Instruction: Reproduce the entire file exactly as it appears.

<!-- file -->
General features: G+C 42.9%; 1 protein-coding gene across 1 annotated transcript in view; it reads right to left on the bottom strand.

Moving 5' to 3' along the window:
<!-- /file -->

General features: G+C 42.9%; 1 protein-coding gene across 1 annotated transcript in view; it reads right to left on the bottom strand.

Moving 5' to 3' along the window: